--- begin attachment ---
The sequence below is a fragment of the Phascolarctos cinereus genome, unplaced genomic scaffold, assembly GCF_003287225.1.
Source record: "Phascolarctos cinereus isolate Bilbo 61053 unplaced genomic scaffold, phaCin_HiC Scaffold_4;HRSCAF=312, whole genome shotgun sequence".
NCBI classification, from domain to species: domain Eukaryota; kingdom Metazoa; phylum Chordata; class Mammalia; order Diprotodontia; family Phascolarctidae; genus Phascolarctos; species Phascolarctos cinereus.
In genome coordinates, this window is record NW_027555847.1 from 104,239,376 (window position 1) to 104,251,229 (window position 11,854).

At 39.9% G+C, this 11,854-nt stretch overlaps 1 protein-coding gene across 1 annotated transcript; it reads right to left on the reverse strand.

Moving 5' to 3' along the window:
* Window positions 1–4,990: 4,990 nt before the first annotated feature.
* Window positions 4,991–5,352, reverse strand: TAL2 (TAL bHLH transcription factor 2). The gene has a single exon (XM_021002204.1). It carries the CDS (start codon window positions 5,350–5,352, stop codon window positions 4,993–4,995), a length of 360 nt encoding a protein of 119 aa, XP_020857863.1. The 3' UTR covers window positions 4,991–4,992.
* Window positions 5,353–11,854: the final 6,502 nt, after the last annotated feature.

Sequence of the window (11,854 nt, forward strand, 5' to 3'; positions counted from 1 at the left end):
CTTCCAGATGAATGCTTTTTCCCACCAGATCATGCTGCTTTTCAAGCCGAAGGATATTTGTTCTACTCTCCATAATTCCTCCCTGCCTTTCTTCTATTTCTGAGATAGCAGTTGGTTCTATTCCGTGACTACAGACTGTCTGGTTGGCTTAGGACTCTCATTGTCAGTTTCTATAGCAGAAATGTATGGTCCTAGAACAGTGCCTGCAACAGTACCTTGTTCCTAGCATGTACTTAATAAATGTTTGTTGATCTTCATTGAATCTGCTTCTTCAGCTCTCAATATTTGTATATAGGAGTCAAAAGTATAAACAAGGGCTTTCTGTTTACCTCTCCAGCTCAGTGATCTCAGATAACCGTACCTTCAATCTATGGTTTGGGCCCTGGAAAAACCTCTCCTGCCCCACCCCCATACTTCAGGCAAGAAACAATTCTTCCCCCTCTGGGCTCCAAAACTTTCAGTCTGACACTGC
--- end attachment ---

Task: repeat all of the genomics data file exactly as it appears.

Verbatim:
The sequence below is a fragment of the Phascolarctos cinereus genome, unplaced genomic scaffold, assembly GCF_003287225.1.
Source record: "Phascolarctos cinereus isolate Bilbo 61053 unplaced genomic scaffold, phaCin_HiC Scaffold_4;HRSCAF=312, whole genome shotgun sequence".
NCBI classification, from domain to species: domain Eukaryota; kingdom Metazoa; phylum Chordata; class Mammalia; order Diprotodontia; family Phascolarctidae; genus Phascolarctos; species Phascolarctos cinereus.
In genome coordinates, this window is record NW_027555847.1 from 104,239,376 (window position 1) to 104,251,229 (window position 11,854).

At 39.9% G+C, this 11,854-nt stretch overlaps 1 protein-coding gene across 1 annotated transcript; it reads right to left on the reverse strand.

Moving 5' to 3' along the window:
* Window positions 1–4,990: 4,990 nt before the first annotated feature.
* Window positions 4,991–5,352, reverse strand: TAL2 (TAL bHLH transcription factor 2). The gene has a single exon (XM_021002204.1). It carries the CDS (start codon window positions 5,350–5,352, stop codon window positions 4,993–4,995), a length of 360 nt encoding a protein of 119 aa, XP_020857863.1. The 3' UTR covers window positions 4,991–4,992.
* Window positions 5,353–11,854: the final 6,502 nt, after the last annotated feature.

Sequence of the window (11,854 nt, forward strand, 5' to 3'; positions counted from 1 at the left end):
CTTCCAGATGAATGCTTTTTCCCACCAGATCATGCTGCTTTTCAAGCCGAAGGATATTTGTTCTACTCTCCATAATTCCTCCCTGCCTTTCTTCTATTTCTGAGATAGCAGTTGGTTCTATTCCGTGACTACAGACTGTCTGGTTGGCTTAGGACTCTCATTGTCAGTTTCTATAGCAGAAATGTATGGTCCTAGAACAGTGCCTGCAACAGTACCTTGTTCCTAGCATGTACTTAATAAATGTTTGTTGATCTTCATTGAATCTGCTTCTTCAGCTCTCAATATTTGTATATAGGAGTCAAAAGTATAAACAAGGGCTTTCTGTTTACCTCTCCAGCTCAGTGATCTCAGATAACCGTACCTTCAATCTATGGTTTGGGCCCTGGAAAAACCTCTCCTGCCCCACCCCCATACTTCAGGCAAGAAACAATTCTTCCCCCTCTGGGCTCCAAAACTTTCAGTCTGACACTGC